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Reports


Review carried out on 28 March 2020

During an annual regulatory review

We reviewed the information available to us about Elmham Surgery on 28 March 2020. We did not find evidence of significant changes to the quality of service being provided since the last inspection. As a result, we decided not to inspect the surgery at this time. We will continue to monitor this information about this service throughout the year and may inspect the surgery when we see evidence of potential changes.

Inspection carried out on 30 March 2017

During an inspection looking at part of the service

Letter from the Chief Inspector of General Practice

We carried out an announced comprehensive inspection at Elmham Surgery on 12 April 2016. The overall rating for the practice was good with a rating of requires improvement for providing safe services. The full comprehensive report based on the 12 April 2016 inspection can be found by selecting the ‘all reports’ link for Elmham Surgery on our website at www.cqc.org.uk.

This inspection was a desk-based review carried out on 30 March 2017 to confirm that the practice had carried out their plan to meet the legal requirements in relation to the breaches in regulations that we identified in our previous inspection. This report covers our findings in relation to those requirements and also additional improvements made since our last inspection.

Overall the practice is rated as good. During the inspection on 12 April 2016 we found areas of practice where the provider needed to make improvements.

We found that the provider must:

  • Undertake infection control audits in order to protect patients and staff.

  • Ensure that Patient Group Directions are reviewed and in date and ensure that Patient Specific Directions are in place to protect both staff and patients.

Our key findings as a result of this desk-based review on 30 March 2017 were as follows:

  • The practice had implemented infection control audits to ensure that safe infection control measures were in place.
  • The Patient Group Directions (PGDs) and Patient Specific Directions (PSDs) had been reviewed and embedded into practice.

We found the provider should:

  • Improve the infection control action plans to identify the person responsible for each action and a target date for completion so that progress can be monitored.

Professor Steve Field (CBE FRCP FFPH FRCGP) 

Chief Inspector of General Practice

Inspection carried out on 12 April 2016

During a routine inspection

Letter from the Chief Inspector of General Practice

We carried out an announced comprehensive inspection at Elmham Medical Practice on 12 April 2016. Overall the practice is rated as good.

Our key findings across all the areas we inspected were as follows:

  • There was an open and transparent approach to safety and an effective system in place for reporting and recording significant events.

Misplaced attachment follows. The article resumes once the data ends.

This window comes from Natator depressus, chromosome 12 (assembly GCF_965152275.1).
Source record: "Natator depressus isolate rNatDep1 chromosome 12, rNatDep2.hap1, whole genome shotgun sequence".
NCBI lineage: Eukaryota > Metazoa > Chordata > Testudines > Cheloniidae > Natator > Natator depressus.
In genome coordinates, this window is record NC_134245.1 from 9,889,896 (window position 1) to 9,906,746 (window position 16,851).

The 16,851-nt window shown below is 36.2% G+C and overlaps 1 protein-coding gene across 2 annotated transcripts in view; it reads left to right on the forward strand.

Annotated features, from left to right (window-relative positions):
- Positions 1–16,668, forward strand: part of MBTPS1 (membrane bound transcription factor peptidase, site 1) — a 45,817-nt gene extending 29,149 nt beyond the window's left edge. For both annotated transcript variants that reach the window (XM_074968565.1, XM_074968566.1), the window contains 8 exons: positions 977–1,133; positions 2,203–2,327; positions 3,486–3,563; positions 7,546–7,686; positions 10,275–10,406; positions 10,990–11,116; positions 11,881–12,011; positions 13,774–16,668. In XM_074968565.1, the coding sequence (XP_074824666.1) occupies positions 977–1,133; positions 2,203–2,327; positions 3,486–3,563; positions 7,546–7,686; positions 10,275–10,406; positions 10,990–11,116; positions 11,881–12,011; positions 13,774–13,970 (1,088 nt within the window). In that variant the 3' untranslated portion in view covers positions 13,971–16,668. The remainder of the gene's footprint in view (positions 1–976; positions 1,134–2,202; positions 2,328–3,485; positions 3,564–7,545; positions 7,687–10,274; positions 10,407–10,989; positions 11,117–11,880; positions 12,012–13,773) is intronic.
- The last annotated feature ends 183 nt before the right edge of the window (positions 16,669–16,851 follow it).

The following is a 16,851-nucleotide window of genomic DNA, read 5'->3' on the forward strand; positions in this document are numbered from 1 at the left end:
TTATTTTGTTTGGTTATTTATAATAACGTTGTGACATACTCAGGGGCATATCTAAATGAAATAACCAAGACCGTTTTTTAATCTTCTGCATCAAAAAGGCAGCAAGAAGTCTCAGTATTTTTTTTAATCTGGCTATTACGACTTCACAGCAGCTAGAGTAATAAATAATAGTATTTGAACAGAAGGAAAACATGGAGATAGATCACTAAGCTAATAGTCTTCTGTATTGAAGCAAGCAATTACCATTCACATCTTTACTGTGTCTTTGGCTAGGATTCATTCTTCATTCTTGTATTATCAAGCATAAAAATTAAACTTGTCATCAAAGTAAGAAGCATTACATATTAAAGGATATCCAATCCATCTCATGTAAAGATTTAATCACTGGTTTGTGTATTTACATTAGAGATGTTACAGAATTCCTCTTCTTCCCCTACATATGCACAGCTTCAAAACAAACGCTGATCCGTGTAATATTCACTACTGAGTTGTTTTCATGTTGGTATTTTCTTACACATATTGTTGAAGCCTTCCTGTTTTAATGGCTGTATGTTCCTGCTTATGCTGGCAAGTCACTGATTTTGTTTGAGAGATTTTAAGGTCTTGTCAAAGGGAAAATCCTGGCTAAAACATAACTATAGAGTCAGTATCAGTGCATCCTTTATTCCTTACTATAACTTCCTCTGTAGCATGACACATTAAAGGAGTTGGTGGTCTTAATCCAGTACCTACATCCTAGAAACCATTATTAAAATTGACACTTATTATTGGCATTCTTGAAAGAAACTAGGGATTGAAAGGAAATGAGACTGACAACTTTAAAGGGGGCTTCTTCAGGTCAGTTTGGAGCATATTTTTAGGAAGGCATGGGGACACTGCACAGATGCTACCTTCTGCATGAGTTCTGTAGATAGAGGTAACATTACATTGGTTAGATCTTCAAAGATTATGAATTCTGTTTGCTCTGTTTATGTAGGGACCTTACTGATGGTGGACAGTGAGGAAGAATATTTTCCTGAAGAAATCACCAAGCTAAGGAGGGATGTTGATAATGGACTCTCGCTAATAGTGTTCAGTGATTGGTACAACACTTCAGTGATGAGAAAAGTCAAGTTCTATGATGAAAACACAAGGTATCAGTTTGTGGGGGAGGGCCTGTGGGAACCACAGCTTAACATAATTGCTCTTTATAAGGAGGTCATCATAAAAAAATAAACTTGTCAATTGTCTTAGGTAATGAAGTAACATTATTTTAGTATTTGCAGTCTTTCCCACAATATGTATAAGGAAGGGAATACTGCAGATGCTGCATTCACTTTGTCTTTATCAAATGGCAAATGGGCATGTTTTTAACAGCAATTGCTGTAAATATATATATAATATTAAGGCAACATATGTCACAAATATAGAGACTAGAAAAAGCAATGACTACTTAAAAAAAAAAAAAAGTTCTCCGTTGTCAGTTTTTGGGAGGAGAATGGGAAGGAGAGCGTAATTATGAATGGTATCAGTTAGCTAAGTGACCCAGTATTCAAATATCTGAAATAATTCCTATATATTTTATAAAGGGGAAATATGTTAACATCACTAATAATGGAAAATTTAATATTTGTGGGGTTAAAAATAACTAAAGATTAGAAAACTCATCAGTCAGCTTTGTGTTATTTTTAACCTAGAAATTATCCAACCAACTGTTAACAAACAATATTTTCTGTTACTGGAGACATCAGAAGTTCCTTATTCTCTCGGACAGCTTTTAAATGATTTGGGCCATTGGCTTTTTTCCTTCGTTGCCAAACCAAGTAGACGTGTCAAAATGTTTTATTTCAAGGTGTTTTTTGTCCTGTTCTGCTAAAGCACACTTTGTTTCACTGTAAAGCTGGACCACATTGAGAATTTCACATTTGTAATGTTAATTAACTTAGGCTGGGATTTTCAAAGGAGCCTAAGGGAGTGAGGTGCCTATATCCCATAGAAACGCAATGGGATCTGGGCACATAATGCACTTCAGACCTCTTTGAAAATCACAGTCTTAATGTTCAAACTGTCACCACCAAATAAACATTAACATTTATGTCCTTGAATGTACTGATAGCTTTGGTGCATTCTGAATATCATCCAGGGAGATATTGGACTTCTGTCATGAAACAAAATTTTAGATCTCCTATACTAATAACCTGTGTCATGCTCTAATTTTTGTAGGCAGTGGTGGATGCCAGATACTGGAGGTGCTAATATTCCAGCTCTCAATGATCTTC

• There was scope to strengthen the management of some risks, including infection control, and risks associated with legionella.
  • Staff assessed patients’ needs and delivered care in line with current evidence based guidance. Staff had been trained to provide them with the skills, knowledge and experience to deliver effective care and treatment.
  • Patients said they were treated with compassion, dignity and respect and they were involved in their care and decisions about their treatment.
  • Information about services and how to complain was available and easy to understand. Improvements were made to the quality of care as a result of complaints and concerns.
  • Patients said they found it easy to make an appointment with a named GP and there was continuity of care, with urgent appointments available the same day.
  • The practice had good facilities and was well equipped to treat patients and meet their needs.
  • There was a clear leadership structure and staff felt supported by management. The practice proactively sought feedback from staff and patients, which it acted on.
  • The provider was aware of and complied with the requirements of the duty of candour.
  • There had been recent change of partnership at the practice that required the new management structure to adapt in a short timeframe. We found they had done this and the evolving management structure was progressing well.

However there were areas of practice where the provider must make improvements:

  • Undertake infection control audits in order to protect patients and staff.
  • Ensure that Patient Group Directions are reviewed and in date and ensure that Patient Specific Directions are in place to protect both staff and patients.

There were also areas of practice where the provider should improve:

  • Action previously identified issues around the risks associated with legionella.
  • Complete clinical audit cycles in order to deliver and monitor improved outcomes for patients.

Professor Steve Field CBE FRCP FFPH FRCGP 

Chief Inspector of General Practice